Monday, June 29, 2009

Ky. paper using shield law to defend suit seeking identity of anonymous commenter on story

A lawsuit against a small daily newspaper in Kentucky could make new law on the anonymity of online comments on news stories.

The story in the Aug. 13, 2008, Richmond Register, circulation 7,000, "was about a college student who'd been kicked out of a central Kentucky mall because she was told the dress she was wearing — bought there the day before — was too short. But the online poster, identified only as l2bme, claimed to have the true story behind Kymberly Clem's eviction — that she had exposed herself to a woman and her children who remarked on the dress. A furious Clem alleged defamation, with her attorney filing a lawsuit against l2bme and subpoenaing the newspaper to provide the anonymous poster's identity," reports Jason Riley in The Courier-Journal of Louisville. (Encarta map)

The Register, part of Community Newspaper Holdings Inc., is using the usual defense of free-speech rights, but "is also using a more novel argument," Riley reports. It claims the poster is a confidential source under the state shield law, "because one of its reporters wrote a story about Clem's lawsuit and mentioned the comment. Judges in Oregon and Montana have ruled that newspapers don't have to reveal posters' names, but the Alton Telegraph of Illinois couldn't use that state's shield law to protect "the identities of two people who commented online about a murder investigation," Riley reports. (Read more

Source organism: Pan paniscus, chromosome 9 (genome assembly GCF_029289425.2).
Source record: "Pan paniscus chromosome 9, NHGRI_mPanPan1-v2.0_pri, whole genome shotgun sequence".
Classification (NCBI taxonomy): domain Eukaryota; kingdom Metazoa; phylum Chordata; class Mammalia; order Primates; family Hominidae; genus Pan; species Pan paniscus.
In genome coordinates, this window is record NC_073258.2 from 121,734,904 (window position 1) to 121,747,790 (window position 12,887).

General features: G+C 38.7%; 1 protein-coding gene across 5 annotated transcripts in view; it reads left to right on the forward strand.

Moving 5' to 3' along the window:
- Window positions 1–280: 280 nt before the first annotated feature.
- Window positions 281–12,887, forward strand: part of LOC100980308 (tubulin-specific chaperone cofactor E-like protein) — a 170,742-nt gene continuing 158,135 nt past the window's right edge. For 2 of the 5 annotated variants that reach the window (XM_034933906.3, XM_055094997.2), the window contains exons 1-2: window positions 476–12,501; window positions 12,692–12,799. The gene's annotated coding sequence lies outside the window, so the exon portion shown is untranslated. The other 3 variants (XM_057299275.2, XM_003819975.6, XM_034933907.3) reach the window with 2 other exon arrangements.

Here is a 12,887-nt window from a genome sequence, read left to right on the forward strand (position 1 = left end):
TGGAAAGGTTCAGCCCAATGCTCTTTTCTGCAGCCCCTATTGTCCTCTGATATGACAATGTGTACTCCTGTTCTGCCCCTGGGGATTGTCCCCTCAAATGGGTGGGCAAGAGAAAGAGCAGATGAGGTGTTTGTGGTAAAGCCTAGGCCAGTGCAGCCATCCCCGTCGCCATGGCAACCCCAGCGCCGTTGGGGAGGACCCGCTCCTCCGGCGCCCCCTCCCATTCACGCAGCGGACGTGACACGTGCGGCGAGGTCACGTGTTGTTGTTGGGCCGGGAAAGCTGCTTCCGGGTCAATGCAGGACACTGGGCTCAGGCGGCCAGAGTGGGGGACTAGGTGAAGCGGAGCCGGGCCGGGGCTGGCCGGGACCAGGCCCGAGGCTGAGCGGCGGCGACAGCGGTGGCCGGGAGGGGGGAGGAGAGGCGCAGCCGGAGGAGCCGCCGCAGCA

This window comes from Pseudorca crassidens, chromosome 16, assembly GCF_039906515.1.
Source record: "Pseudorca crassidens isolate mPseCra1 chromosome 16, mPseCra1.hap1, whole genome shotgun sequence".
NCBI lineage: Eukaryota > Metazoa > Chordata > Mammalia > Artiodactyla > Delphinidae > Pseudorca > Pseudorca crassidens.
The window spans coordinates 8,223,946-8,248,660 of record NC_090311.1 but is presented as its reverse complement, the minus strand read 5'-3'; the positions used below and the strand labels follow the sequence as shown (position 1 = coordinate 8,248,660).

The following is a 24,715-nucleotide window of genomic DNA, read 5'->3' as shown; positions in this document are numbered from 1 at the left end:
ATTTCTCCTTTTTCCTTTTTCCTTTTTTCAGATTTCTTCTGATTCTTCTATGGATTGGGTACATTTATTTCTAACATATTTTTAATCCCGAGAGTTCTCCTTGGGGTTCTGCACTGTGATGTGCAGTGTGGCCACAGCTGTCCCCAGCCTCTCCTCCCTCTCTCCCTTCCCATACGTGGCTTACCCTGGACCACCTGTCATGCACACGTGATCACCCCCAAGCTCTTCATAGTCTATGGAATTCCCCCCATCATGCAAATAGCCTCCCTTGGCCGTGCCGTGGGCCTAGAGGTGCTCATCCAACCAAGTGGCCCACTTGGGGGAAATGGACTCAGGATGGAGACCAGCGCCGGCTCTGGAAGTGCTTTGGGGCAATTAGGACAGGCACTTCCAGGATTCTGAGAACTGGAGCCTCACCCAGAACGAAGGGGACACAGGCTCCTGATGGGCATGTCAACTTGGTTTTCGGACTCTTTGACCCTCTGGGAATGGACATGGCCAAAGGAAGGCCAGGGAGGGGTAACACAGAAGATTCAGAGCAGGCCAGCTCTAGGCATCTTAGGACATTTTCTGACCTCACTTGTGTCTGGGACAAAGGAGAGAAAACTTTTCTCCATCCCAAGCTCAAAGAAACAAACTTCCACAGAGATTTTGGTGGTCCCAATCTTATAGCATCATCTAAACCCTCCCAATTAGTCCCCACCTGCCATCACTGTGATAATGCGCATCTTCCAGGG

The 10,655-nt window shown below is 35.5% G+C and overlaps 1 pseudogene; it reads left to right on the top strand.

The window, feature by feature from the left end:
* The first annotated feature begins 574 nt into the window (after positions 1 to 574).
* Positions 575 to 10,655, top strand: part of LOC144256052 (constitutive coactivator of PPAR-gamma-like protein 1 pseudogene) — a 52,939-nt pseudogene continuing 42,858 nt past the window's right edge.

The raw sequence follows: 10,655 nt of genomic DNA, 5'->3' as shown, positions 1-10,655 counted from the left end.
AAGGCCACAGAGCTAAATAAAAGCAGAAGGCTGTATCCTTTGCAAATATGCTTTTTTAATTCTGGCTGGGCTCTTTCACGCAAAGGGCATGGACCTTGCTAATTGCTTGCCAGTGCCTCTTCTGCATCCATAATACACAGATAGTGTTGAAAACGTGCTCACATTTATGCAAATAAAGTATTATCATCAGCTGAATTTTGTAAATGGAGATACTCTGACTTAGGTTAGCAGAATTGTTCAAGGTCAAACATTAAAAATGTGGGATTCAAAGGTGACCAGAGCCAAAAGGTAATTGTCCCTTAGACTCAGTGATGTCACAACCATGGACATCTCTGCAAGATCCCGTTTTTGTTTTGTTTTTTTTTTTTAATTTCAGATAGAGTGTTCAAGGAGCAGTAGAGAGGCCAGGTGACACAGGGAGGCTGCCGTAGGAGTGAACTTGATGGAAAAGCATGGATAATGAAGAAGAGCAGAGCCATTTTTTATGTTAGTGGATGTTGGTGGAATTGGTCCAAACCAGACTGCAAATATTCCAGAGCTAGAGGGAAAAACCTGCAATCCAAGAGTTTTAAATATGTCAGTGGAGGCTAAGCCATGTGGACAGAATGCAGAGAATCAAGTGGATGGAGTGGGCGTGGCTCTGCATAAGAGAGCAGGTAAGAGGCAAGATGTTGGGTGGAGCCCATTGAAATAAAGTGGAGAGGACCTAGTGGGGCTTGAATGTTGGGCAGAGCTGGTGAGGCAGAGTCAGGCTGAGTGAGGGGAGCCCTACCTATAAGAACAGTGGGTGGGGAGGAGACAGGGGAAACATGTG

Anonymous said...

So, Al, if I say something defamatory in this comment, are you going to the mat to protect my identity?

Al Cross said...

I'm sure learned counsel would advise me not to answer such a hypothetical.